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Authors: Locklyn Marx

No Good For Anyone

BOOK: No Good For Anyone
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Locklyn Marx

Copyright 2012, Locklyn Marx, all rights reserved.


Chace Davenport was looking for a fight.

It had been a horrible night. The restaurant he owned was about to go belly up, and he had no idea how to stop it. He pushed his foot against the pedal of his Ford Ranger, edging the truck up to seventy as he dipped and turned along the rural roads of Willow Brook, Massachusetts. It wasn’t the smartest idea – more than one person had met their maker by speeding down these old country roads late at night.

But Chace was feeling reckless.

He pulled into his driveway and opened the door of his truck, swinging his long legs out onto the pavement. His dog, Maximilian, was waiting for him on the front porch, his ears perked as his master came closer. It was only eight o’clock, but autumn was starting and the days were getting cooler and shorter.

It was another thing to be upset about.

Chace hated the fucking winter.

His garbage bins were sitting at the end of the driveway, and he decided to pull them into the garage before he went into the house and changed for the gym. The bins felt heavier than usual, and Chace’s bad mood deepened. The two-bit rural garbage company they had out here was notorious for moving the date of their pickup and not notifying anyone.

He opened the bin and looked in. A perfumey smell drifted out, the kind that came from those ridiculous bags that were supposed to smell clean and fresh, but really did nothing other than mask the scent of garbage until you breathed in deep enough. Sure enough, three or four bags of trash sat at the bottom of the bin.

Chace didn’t use those kind of bags.

Which meant someone had taken their trash and put it in his bin.

And since Chace lived in the middle of nowhere, with no neighbors for at least a couple of miles, there was only one person it could be. The house that sat next to his had been unoccupied ever since Chace had moved in ten months ago.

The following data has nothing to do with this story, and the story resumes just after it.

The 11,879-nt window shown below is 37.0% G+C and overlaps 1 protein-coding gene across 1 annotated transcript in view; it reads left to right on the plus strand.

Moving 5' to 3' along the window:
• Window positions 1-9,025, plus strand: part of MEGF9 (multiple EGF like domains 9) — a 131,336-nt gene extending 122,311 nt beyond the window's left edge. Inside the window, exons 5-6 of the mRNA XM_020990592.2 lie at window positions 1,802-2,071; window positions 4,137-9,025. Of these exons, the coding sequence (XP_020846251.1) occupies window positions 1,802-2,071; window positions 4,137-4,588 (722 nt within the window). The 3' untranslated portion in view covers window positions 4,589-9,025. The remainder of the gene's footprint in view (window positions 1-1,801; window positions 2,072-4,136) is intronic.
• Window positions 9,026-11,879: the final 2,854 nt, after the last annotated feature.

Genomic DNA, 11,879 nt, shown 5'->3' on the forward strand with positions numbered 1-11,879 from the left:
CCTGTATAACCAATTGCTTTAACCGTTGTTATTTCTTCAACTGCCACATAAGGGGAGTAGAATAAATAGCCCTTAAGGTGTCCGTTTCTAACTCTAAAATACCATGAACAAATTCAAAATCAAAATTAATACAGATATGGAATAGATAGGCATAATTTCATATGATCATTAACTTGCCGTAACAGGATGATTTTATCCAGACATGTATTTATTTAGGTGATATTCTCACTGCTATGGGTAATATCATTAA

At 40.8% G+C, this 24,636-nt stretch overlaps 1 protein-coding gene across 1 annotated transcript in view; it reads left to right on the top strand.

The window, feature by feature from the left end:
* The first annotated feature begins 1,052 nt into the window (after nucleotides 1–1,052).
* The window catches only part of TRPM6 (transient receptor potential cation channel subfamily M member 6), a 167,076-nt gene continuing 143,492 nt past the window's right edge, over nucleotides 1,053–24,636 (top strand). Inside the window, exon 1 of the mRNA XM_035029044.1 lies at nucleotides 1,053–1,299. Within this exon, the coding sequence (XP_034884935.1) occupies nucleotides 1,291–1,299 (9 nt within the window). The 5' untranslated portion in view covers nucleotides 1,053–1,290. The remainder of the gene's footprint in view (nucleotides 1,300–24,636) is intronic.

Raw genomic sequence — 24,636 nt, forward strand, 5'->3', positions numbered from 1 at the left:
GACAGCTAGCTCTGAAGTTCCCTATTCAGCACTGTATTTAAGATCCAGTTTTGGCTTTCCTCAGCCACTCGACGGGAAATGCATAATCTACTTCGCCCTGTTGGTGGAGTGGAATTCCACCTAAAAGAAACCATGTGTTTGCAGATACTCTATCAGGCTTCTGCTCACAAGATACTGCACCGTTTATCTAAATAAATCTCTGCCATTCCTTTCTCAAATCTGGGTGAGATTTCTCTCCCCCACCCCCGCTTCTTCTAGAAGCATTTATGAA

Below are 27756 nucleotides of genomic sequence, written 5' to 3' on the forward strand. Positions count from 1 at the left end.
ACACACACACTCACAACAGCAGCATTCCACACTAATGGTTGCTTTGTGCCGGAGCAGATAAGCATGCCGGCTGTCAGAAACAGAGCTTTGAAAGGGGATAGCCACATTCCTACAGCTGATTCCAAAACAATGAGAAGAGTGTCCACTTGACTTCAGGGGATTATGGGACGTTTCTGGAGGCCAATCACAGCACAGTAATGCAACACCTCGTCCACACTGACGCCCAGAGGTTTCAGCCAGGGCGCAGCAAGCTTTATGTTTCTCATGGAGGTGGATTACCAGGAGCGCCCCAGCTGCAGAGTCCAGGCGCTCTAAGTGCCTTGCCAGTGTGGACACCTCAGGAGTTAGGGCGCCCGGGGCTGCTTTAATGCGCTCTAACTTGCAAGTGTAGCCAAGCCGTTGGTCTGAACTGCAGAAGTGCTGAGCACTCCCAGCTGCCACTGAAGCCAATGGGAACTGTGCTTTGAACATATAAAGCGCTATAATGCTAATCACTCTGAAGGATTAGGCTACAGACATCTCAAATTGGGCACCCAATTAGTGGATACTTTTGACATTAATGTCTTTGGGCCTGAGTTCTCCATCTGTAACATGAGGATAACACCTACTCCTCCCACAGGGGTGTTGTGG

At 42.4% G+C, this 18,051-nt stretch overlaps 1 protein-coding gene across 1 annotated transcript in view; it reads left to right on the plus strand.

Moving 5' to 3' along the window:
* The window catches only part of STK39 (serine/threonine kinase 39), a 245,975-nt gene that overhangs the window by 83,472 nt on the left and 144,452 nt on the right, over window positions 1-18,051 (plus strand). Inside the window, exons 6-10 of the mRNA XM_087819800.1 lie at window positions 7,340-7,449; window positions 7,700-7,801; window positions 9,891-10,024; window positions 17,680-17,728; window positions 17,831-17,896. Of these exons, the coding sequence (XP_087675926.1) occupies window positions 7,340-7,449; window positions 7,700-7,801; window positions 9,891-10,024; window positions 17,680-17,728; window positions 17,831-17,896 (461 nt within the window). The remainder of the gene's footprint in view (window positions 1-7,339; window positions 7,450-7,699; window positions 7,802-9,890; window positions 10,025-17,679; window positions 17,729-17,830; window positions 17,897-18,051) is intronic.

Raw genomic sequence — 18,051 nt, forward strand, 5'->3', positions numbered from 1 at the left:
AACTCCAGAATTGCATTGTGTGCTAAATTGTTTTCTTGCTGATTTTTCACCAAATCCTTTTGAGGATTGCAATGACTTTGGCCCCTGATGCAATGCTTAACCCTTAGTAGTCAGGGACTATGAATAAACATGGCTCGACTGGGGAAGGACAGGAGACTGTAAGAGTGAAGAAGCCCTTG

But last month the house next door had finally sold. It had been a shock – the house was a ramshackle, falling-down frame of a thing that should have been destroyed a long time ago. It was a total eyesore.

The stupid thing had been on the market for eleven months, and Chace had been waiting for it to hit the year mark so that he could swoop in, scoop it up for a low price, and then demolish it.

But before he could, someone had bought it.

Probably some crazy old man. A crazy old man who was so senile he couldn’t even call the garbage company and schedule a pick-up. Chace glared at the house next door. Lights burned in the windows downstairs, breaking up the otherwise completely dark night.

Chace liked the black of night, the comfort of the dark. It signified relief, sometimes from sleep, sometimes from the gym, and sometimes from a random woman he’d picked up at any number of places.

And now some asshole was messing with that.


Old man or not, the new neighbor needed to learn that he couldn’t just go around dumping his garbage bags into other people’s bins. Yes, this was the country, but there were rules. And there wasn’t going to be any community here, none of this ‘I need to borrow an egg’ bullshit. Chace had moved here because he wanted to be completely isolated. And if the new neighbor was looking for something else, well, then, they were in for a rude awakening.

The sooner everyone understood that, the better.

He slammed the trash bin shut and decided to go over and have a talk with this new neighbor. No time like the present.


Lindsay Benson looked around at the mess of boxes that littered the kitchen, and thought briefly about sitting down on the floor and having a good cry. They said moving was one of the most stressful things you could do, behind switching jobs and having a baby. Lindsay was inclined to agree.

At least she’d been able to find the microwave. She’d wanted to heat up some water for tea, but of course she hadn’t been able locate any mugs.

Finally she’d found an old package of Styrofoam cups underneath the sink. She’d heated up some tap water and stuck a tea bag inside. As she sat on her one rickety kitchen chair and sipped her drink, she tried not to think about all the different kinds of bacteria she could be ingesting. The property ran on well water, and she hadn’t had time to get it tested before she’d moved in.